Cambodia’s foreign policy and how it interacts with other countries is a major external challenge for the country. For many people inside and outside the country, the primary issue with Cambodia’s foreign policy is the lack of balance and the perception that Cambodia is nothing but a proxy for China in Southeast Asia.

The views have been re-enforced by issues such as Cambodia’s blocking of an ASEAN communique on the South China Sea in 2012, to Hun Sen’s willingness to engage with the Myanmar junta, to Hun Sen’s answer of 'If I don't rely on China, who will I rely on?” in response to a question in 2021 on China’s economic support to Cambodia. The closeness between the two countries is seen in Cambodia’s response to the COVID19 outbreak. China has made over seven shipments of COVID19 medicine to Cambodia and over 90% of all COVID19 vaccination shots in the country have come from China.

Yet the improving bilateral relations between China and Cambodia has also meant that Cambodia’s foreign relations are now relying heavily upon one country for support. This reliance has led some pundits to ask what the cost of this relationship is to Cambodia. While denied by all sides, media reports of a secret agreement that Cambodia has allowed the Chinese People Liberation Army Navy exclusive access to the Ream Naval Base on the Gulf of Thailand. The denials are less believable as Chinese companies have been spotted upgrading sections of the naval base while marine dredgers have spotted deepening the harbour.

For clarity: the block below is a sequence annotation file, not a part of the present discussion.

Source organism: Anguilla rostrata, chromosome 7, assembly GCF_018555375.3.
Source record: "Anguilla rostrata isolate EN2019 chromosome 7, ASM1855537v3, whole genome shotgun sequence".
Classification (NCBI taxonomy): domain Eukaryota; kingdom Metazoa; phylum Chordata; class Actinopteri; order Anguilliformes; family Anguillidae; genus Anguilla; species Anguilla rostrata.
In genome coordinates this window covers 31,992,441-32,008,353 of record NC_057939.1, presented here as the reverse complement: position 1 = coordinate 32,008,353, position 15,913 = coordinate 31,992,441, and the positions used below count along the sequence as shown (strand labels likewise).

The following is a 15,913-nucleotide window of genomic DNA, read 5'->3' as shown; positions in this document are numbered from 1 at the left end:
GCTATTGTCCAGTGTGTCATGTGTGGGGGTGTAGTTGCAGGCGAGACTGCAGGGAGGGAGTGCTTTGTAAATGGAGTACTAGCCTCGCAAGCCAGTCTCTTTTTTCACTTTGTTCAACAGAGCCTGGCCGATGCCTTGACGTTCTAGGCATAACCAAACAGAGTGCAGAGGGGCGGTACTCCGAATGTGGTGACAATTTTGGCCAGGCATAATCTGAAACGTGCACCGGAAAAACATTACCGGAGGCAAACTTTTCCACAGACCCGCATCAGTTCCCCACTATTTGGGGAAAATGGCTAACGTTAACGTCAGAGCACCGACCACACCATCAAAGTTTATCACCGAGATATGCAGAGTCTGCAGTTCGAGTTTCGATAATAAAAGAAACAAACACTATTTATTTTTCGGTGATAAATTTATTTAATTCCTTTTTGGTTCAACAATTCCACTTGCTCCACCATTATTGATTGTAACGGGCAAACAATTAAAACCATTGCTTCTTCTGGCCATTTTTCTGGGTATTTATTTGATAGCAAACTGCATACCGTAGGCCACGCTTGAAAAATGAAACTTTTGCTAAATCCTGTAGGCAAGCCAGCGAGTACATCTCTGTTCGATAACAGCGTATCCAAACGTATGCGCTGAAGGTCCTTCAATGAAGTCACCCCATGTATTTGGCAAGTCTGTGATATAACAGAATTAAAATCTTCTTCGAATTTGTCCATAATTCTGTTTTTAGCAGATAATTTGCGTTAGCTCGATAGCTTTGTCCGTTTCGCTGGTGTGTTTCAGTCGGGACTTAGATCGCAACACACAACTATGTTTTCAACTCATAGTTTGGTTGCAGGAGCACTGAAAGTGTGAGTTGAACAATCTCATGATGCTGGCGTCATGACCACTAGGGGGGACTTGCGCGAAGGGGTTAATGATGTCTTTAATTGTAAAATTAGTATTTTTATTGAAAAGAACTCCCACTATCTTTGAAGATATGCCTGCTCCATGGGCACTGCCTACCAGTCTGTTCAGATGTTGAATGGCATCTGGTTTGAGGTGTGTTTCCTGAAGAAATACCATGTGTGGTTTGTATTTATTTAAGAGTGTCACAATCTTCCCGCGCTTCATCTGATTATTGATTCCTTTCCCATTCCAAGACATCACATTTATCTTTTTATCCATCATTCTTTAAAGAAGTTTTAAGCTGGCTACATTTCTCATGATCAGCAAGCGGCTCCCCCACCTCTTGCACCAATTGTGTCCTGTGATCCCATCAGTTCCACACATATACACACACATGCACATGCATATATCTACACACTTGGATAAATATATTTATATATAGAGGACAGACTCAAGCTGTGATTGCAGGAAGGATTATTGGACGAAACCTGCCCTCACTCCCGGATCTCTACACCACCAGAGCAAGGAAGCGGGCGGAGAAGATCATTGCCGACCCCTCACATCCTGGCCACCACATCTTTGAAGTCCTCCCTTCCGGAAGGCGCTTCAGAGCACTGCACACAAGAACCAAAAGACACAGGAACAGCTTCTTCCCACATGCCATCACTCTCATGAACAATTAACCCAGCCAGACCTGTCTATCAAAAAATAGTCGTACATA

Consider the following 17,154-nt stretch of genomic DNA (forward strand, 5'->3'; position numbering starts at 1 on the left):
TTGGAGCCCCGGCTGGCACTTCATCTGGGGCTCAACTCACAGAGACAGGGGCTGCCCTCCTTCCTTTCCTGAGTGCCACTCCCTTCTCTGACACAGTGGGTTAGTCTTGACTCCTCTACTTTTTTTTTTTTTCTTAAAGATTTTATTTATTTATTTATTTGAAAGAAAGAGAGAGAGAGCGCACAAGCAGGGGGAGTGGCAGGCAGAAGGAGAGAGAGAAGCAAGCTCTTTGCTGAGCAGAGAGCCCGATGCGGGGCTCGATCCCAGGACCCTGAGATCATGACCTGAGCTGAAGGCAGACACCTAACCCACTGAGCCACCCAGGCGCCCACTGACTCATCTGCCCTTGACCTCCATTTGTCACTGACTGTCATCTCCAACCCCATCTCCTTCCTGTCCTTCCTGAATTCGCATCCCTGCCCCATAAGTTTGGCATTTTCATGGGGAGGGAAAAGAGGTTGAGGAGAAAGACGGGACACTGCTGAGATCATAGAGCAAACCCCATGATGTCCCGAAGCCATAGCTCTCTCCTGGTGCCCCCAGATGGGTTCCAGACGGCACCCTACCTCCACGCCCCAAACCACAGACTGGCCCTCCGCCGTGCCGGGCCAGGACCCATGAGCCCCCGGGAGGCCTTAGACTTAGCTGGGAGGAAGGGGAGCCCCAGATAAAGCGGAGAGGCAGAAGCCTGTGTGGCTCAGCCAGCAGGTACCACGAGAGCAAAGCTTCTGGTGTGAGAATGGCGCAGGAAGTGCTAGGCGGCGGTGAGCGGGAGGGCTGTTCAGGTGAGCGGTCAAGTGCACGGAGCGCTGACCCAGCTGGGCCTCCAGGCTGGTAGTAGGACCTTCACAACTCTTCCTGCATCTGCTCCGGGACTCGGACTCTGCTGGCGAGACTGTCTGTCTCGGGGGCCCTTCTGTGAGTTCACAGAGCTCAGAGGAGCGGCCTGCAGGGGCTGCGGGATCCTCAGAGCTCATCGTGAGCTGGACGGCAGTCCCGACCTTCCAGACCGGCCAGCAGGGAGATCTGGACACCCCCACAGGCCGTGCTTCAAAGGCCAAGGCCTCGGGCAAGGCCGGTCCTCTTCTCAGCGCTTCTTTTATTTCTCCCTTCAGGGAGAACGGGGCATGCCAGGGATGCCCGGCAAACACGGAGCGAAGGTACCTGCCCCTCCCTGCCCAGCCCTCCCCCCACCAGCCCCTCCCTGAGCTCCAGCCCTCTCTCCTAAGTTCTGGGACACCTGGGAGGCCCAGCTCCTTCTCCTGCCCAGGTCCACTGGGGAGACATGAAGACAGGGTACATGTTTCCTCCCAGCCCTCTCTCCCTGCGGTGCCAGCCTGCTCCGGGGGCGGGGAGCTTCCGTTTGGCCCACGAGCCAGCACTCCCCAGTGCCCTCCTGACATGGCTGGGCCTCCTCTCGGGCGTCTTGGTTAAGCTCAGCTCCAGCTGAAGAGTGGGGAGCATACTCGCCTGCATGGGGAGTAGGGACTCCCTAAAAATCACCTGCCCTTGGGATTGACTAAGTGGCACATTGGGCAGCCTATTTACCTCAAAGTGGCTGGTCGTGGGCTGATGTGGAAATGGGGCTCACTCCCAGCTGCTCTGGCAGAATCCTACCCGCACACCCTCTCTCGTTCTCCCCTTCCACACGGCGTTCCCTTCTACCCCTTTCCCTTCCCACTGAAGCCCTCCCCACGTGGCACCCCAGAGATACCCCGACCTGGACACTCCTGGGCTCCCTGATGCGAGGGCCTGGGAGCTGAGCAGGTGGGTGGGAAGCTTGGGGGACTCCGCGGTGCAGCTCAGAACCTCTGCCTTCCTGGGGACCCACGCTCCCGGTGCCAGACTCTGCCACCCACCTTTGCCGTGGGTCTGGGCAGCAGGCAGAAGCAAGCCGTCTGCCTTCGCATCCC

Furthermore, the more the China – Cambodia relationship deepens, the more the relationship that Cambodia has with other countries seems to worsen. ASEAN countries are becoming increasingly frustrated with Cambodia, the EU has removed economic benefits due to Cambodia’s ongoing human rights issues while United States views Cambodia’s actions through a China lens rather than on a bilateral basis.

A major problem with Cambodia’s foreign policy is domestic in nature. The complete control of the Cambodian government by Hun Sen means that the country is operating a foreign policy focused more on what is best for the leaders of the Cambodian government instead of the country of Cambodia itself.

Despite the increasing close ties between the Cambodian elites and China, the general population of Cambodia is much more wary of the relationship. With a general feeling amongst the Khmer that their government putting foreigners before locals, it is not surprising to see anti-Chinese sentiments on the rise across the country.


Can Cambodia continue its success going forward?

After almost thirty years of peace and economic growth Cambodians has seen some incredible success in their lives but the internal and external issues that they face going forward are significant and intertwined.

Yet any changes to Cambodians current course in order address these issues would threaten the existing influence and power of Cambodia’s rulers thus making these changes less likely. While may be possible for Cambodia to successfully navigate these challenges, it is becoming increasingly difficulty to see that path.